Half a croissant, on a plate, with a sign in front of it saying '50c'
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Fireworks audio simulcast

Live low-power FM broadcast of fireworks sound
  (+6)
(+6)
  [vote for,
against]

Many fireworks displays are visible for miles. Unfortunately, while the explosions may be audible for miles, the timing will often be hopelessly out of sync with the visuals. My proposal would be to have a microphone near the fireworks feeding low-power FM transmitter. People within range could then hear the fireworks with a more reasonable level of delay.
supercat, Jul 09 2006

[link]






       I like the implication that explosive sounds might be played in a way to maximize their meaning. The least meaningless / most meaningful of these might be spliced together and used for an inspirational piece of ...er, music.
bungston, Jul 09 2006
  

       How about a synthesizer that relies entirely on the explosions to advance to the next beat/phrase of music? Of course it would be pretty easy to get out of sync...
Aq_Bi, Jul 10 2006
  

       With a chest mounted bass "thumper" of course.
James Newton, Jul 10 2006
  

       I really really bummed out when the channel broadcasting the local 4th of July fireworks played bloody music, completely drowning out the booms, snaps, fizzles, etc. And that was when they actually showed the fireworks, rather than crowd reaction shots. So, yeah, big buttered croissant.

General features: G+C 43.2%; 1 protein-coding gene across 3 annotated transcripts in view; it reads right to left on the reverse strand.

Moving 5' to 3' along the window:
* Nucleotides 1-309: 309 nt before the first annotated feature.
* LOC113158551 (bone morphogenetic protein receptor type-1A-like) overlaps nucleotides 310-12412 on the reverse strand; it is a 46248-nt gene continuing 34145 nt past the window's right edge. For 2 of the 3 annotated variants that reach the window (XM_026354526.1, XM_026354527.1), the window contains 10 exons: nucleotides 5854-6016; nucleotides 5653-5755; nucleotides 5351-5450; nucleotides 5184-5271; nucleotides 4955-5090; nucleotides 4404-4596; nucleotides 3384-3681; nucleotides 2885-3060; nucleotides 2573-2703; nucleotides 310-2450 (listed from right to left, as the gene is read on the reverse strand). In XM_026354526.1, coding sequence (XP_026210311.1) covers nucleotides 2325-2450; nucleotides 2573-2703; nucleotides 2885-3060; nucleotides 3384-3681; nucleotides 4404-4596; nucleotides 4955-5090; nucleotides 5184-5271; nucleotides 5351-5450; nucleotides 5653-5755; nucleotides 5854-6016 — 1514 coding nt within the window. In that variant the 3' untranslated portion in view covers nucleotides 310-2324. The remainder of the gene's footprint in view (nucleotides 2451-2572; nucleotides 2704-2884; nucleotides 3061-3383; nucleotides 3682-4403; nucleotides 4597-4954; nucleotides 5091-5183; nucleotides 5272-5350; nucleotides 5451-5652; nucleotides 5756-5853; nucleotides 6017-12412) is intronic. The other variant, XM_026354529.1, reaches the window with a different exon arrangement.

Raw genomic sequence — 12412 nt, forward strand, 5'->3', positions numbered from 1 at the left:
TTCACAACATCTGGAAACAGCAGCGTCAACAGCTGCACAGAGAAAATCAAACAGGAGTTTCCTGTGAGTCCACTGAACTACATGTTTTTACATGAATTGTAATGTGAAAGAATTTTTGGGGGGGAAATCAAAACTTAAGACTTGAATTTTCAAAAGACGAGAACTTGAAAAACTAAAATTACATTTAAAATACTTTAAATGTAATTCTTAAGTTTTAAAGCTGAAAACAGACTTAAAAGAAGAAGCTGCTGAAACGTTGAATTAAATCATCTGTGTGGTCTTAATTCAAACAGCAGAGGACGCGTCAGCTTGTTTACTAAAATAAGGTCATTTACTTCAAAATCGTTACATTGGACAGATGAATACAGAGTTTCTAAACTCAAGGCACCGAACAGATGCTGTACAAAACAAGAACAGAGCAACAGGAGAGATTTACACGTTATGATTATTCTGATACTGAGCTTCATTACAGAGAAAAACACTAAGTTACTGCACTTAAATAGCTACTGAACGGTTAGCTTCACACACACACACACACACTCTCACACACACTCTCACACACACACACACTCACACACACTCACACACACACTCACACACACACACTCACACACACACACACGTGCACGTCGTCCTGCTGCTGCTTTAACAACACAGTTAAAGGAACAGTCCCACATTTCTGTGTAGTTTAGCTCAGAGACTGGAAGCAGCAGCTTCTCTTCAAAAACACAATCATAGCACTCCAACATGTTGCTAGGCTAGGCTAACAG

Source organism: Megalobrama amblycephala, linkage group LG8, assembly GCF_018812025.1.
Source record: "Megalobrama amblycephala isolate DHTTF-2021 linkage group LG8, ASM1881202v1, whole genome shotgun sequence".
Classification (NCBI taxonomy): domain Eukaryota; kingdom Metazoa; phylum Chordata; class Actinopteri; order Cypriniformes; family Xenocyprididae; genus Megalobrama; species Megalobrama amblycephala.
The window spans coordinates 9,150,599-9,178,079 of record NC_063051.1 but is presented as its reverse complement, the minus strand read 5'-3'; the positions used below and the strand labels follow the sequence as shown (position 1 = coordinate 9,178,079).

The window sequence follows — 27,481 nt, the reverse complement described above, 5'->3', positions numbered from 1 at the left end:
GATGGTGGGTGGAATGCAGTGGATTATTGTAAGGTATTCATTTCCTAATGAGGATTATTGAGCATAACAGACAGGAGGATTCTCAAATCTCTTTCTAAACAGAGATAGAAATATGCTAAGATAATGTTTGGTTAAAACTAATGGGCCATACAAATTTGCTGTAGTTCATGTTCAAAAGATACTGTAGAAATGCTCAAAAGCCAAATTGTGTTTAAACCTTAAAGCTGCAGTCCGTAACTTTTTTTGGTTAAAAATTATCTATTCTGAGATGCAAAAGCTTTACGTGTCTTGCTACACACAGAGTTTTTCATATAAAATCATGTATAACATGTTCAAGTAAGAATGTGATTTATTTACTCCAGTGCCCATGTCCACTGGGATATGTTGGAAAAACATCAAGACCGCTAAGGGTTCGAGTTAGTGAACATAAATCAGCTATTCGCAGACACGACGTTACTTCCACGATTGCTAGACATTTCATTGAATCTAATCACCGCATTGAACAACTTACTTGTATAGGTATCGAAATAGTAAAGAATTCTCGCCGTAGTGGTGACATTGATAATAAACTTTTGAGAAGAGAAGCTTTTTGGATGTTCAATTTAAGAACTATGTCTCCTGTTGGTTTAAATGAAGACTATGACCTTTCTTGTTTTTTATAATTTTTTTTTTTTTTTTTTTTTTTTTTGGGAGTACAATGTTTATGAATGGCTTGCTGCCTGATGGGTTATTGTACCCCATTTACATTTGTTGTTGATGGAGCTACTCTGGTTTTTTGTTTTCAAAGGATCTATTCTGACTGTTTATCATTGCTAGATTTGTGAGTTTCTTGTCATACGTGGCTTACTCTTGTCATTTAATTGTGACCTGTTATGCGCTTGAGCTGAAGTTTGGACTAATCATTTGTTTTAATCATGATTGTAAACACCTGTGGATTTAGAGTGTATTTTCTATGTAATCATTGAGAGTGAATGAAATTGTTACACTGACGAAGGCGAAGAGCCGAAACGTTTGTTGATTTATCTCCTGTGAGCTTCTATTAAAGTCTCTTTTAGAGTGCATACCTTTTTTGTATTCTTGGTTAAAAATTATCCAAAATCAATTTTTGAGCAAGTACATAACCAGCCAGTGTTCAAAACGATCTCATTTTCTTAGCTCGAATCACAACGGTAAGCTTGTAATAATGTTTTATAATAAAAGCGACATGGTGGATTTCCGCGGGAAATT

DrCurry, Jul 10 2006
  

       I never want to see crowd reaction shots.   

       I do like to feel the thump of big fireworks. But I get a bit of a thrill from counting the time from flash to crack, so I'm not voting for this. (Sound travels a mile in about five seconds, BTW.)
baconbrain, Jul 13 2006
  

       / I never want to see crowd reaction shots. /   

       Not even for those ones where sparks rain down into the crowd?
bungston, Jul 13 2006
  

       //I do like to feel the thump of big fireworks. But I get a bit of a thrill from counting the time from flash to crack, so I'm not voting for this. (Sound travels a mile in about five seconds, BTW.)//   

       A little bit of delay is good. When fireworks displays are more than about a mile away, though, the sound becomes totally decoupled from the visual. By the time the sound from one firework arives, more will have already gone off. Personally, I tend to think many fireworks shows are overly cluttered, but a show would have to be extremely sparse for the sounds to mean anything to a viewer 2-3 miles away.
supercat, Jul 14 2006
  
      
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